Posted by: Norman at November 18, 2007 4:15 AM

Norman, I was talking about, if marriages are not based on strong foundation and committment, most of them will end up in divorces.

I was also telling that, foundation needs to be strong and that foundation is itself has some values.. simply termed as philosophy of life.. which you or me...are guided.

sorry about the words.. those words are meant for AMY and others who take her advice.

Posted by: pras at November 18, 2007 5:12 AM

My parents divorce was rough and had some lasting impact on me, but in my parents' case, I still think it was the better option. I was sad yes, but I also remember being relieved when they told us they were getting divorced. All of those undercurrents of unhappiness that they tried to hide but that we knew were there were finally out in the open.

Even if the parents put on a good face for the kids, kids know when there's a lot of tension in the air. YMMV.

Posted by: deja pseu at November 18, 2007 7:20 AM

It's not just divorce that's a problem... People should be expected to pair with each other well.

Posted by: Crid at November 18, 2007 7:53 AM

far too often (which means NOT ALWAYS), people have children in order to conform; it's what everyone else is doing. it's fashionable. same w/marriage. you do it becuz everyone else is doing it. you don't have to think, you don't have to come up with your own ideas/structure for whatever kind of commitment you want to make with someone and what it really means; you just buy the pre-fab McMarriage. i also think that, far too often but not always, people have children to give them something in common within their marriage, a common project or interest to fill the void... or they think (not consciously) the child will provide them w/an identity as they are realizing their partner isn't.

Posted by: trina lindsey at November 18, 2007 8:13 AM

Pras -

Thanks for translating into your own words, which are a lot more understandable. But how can you tell if a marriage is "based on strong foundation and committment" or not? How can you tell if a foundation is strong and "has some values"? And how do you know that without these, most marriages (I guess you mean over 50%) will end in divorce?

Posted by: Norman at November 18, 2007 8:35 AM

sorry about the words.. those words are meant for AMY and others who take her advice.

They were incomprehensible.

Furthermore, saying "strong foundation" is nebulous.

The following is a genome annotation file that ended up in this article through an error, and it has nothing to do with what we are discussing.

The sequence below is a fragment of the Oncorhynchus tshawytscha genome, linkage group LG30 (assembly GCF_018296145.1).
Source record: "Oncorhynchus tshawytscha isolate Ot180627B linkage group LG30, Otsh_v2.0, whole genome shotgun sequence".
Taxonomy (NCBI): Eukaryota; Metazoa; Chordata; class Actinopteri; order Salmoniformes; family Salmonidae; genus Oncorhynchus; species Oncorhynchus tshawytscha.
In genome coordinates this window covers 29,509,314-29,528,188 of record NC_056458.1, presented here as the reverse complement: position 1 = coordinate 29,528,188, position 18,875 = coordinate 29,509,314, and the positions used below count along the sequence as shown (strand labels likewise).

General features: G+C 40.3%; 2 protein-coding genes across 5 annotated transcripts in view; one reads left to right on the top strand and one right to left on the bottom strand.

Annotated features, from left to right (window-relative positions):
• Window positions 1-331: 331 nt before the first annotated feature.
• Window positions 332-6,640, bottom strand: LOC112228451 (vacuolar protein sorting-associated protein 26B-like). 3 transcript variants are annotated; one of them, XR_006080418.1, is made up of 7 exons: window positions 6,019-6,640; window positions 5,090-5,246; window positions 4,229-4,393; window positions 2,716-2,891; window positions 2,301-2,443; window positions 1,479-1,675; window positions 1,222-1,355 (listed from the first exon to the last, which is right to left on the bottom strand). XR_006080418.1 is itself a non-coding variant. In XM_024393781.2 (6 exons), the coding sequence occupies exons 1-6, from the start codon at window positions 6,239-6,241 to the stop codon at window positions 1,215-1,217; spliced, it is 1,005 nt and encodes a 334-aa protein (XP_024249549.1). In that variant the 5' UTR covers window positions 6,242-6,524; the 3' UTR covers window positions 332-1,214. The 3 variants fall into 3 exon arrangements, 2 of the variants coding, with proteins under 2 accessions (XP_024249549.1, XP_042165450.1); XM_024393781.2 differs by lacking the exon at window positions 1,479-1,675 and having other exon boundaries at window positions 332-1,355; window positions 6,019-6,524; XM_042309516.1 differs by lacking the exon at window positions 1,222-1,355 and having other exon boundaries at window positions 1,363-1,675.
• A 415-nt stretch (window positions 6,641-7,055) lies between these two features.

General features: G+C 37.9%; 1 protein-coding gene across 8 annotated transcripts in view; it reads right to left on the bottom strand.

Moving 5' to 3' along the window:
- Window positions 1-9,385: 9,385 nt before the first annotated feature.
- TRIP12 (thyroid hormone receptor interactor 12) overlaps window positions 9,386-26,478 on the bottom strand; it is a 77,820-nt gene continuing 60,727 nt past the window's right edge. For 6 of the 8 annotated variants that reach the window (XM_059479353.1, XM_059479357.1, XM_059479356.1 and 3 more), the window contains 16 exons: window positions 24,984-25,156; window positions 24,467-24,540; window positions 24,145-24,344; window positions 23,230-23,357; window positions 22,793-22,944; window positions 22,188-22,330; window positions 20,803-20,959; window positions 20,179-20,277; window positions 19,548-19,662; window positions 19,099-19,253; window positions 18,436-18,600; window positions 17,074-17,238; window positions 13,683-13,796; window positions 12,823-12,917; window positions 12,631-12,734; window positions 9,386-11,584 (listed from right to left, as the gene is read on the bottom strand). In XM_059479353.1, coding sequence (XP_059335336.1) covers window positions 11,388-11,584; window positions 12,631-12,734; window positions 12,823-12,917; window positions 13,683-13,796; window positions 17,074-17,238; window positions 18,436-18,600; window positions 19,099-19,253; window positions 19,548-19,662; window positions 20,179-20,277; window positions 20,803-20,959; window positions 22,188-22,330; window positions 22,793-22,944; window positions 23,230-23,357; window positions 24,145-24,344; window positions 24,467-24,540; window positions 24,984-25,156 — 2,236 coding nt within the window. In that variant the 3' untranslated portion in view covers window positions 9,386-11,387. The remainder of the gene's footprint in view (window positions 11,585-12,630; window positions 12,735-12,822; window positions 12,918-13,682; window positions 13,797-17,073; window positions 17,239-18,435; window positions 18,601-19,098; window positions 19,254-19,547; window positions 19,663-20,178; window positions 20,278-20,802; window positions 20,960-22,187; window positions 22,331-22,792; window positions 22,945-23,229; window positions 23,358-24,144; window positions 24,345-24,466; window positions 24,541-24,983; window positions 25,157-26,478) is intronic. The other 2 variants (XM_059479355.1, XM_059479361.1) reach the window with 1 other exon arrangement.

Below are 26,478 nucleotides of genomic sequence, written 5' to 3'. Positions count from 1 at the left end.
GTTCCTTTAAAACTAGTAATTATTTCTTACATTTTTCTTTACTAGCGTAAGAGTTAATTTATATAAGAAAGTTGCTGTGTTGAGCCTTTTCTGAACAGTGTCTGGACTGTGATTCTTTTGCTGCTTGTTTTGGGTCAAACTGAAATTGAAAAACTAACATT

You really haven't said much of substance whatsoever, although you do so in a whole lot of words!

Posted by: Amy Alkon at November 18, 2007 8:52 AM

Deja, a couple questions if you don't mind:

How old were you, and what was the impact, and why was it a good thing they got divorced?

Posted by: Amy Alkon at November 18, 2007 8:53 AM

I was 14, my sister 11.

The impacts were financial (we had to sell the house, my horse, some furniture, etc. and move into a rental house, we suddenly were living on alimony and child support, which didn't go very far) and emotional (being caught in the middle sometimes, having parents who were primarily focused on putting their own lives back together and weren't really available to parent or offer much guidance, though this had been the case the last few years of their marriage anyway).

It was better because the last few years of their marriage felt like there had been a rubber band of tension though our lives just waiting to snap. Once it did, it was a relief. And the "good from bad" was that I saw how my mother, who had quit working when she got married, was unable to really get back on her feet again financially, and I promised myself that I would always be able to provide for myself financially regardless of marital status, and have. Plus, they were both much happier being out of the marriage, but I never understood how they got together in the first place; they were so different. My dad remarried someone much more compatible, and I got to see a model of marriage that was much more of a partnership than my parents' had ever been.

Posted by: deja pseu at November 18, 2007 9:25 AM

Norman -

I have seen the same trend in America to Europe,except in middle east or India.

It is simple, the foundation is strong if it is built IN christian values.Committment to God comes first and it defines the relationship I must have with my spouse.You may be wondering, I am siding with christian world view..Yes!

When I have beleifs outside of these views, then I would be always, prefer myself to be outside of marriage than, to get into it.I call it as 'Not interested in getting married'

The marriages work in middle east, because, it is just tyranny.. those values I don't subscribe.If it is India, it is more like traditional values..A traditionalist lives for the past, if you know, what I meant!!

Posted by: pras at November 18, 2007 9:53 AM

Committment to God comes first and it defines the relationship I must have with my spouse.